A Vulnerable Comfort 12-10-17

Isaiah 40:1-11 “Console my people, give them comfort,” says your God: ‘Speak tenderly to Jerusalem’s heart, and tell it that its time of service is ended, that its iniquity is atoned for, that it has received from YHWH’s hand double punishment for all its sins.” A voice cries out, “Clear a path through the wilderness for YHWH!  Make a straight road through the desert for our God! Let every valley be filled in, every mountain and hill be laid low; let every cliff become a plain, and the ridges become a valley! Then the glory of YHWH will be revealed, and all humankind will see it.” The mouth of YHWH has spoken! A voice commands, “Cry out!” and I answer, “What will I say?”—All flesh is grass and its beauty is like the wildflowers: The grass withers and the flower wilts when the breath of YHWH blows on them.  How the people are like grass! Grass withers and flowers wilt, but the promise of God will stand forever. Go up on a mountain, you who bring good news to Zion!  Shout with a loud voice, you who bring good news to Jerusalem!  Shout without fear, and say to the towns of Judah “Here is your God!” YHWH, O Sovereign One, you come with power, and rule with a strong arm!  You bring your reward with you, and your reparation comes before you. Like a shepherd you feed your flock, gathering the lambs and holding them close, and leading mother ewes with gentleness.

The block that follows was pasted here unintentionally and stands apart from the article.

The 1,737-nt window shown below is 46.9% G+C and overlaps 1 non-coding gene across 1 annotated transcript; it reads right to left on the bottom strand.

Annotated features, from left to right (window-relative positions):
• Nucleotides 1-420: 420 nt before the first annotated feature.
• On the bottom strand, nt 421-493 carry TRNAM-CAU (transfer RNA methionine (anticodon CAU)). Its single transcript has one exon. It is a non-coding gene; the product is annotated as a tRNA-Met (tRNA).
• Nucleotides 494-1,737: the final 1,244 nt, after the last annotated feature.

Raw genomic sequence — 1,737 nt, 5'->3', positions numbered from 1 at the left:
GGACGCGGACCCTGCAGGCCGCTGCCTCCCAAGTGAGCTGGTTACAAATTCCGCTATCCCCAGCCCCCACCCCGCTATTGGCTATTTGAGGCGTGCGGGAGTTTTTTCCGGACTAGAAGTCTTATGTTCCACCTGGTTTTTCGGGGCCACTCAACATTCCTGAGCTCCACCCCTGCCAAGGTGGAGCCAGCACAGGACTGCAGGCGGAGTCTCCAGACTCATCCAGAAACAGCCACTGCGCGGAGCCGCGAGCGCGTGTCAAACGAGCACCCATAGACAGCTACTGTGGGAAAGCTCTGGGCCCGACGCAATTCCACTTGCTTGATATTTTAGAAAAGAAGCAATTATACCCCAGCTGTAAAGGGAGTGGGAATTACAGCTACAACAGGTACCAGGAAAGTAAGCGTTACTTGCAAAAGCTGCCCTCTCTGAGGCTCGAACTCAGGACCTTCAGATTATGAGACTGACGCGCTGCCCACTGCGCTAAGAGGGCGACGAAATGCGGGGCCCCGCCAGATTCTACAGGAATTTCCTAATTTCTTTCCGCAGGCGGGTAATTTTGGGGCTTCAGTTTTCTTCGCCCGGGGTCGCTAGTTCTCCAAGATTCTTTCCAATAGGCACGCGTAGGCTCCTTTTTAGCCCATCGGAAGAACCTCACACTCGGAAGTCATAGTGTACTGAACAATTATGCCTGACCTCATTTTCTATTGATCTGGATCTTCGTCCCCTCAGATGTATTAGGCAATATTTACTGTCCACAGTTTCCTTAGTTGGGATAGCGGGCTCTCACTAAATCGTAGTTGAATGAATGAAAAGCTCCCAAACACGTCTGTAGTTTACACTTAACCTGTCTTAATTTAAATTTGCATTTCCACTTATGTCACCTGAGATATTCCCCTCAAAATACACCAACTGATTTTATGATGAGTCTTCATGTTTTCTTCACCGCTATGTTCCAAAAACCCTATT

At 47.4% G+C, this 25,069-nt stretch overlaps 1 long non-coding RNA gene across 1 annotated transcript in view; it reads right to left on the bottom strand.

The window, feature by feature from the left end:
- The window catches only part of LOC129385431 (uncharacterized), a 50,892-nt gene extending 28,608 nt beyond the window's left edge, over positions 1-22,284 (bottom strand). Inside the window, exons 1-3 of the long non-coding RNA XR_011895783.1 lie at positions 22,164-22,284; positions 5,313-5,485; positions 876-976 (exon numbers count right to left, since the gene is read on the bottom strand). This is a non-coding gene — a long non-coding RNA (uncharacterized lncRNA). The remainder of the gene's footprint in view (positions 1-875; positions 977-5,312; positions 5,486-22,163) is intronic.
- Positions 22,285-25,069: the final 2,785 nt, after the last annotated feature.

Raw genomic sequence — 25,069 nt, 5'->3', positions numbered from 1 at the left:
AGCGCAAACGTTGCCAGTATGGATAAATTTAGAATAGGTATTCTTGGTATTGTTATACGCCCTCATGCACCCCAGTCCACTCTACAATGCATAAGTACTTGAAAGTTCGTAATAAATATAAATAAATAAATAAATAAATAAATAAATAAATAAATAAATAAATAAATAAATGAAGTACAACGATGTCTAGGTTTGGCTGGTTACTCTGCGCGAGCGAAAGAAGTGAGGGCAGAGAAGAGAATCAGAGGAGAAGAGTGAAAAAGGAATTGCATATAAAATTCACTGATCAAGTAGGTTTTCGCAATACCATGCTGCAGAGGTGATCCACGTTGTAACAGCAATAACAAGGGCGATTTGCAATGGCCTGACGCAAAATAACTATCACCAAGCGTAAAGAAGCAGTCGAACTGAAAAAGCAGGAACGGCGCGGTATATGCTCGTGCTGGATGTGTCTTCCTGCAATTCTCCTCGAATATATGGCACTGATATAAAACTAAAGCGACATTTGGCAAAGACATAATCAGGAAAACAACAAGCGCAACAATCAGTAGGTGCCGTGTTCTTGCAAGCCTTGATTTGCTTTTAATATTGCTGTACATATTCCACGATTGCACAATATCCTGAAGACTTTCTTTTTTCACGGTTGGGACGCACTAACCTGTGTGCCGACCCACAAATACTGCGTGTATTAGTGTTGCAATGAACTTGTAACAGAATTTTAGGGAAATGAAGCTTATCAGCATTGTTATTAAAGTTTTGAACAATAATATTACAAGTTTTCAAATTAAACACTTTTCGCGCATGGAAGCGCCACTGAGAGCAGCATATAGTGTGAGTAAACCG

This new season of preparation for the coming of the Christ child always surprises me when it opens with John the Baptist – such an unruly, challenging character. Especially this year, as we begin reading the gospel of Mark – there is no birth story, no wise people, no shepherds tending their flocks. No, the gospel of Mark, in its raw immediacy jumps right into the meat of the gospel with John the B calling for repentance and a new day. I am preaching today more in reference to Isaiah, the passage Cayla read, but this Mark passage helps to define the whole season. So Listen for the word of God for you this day.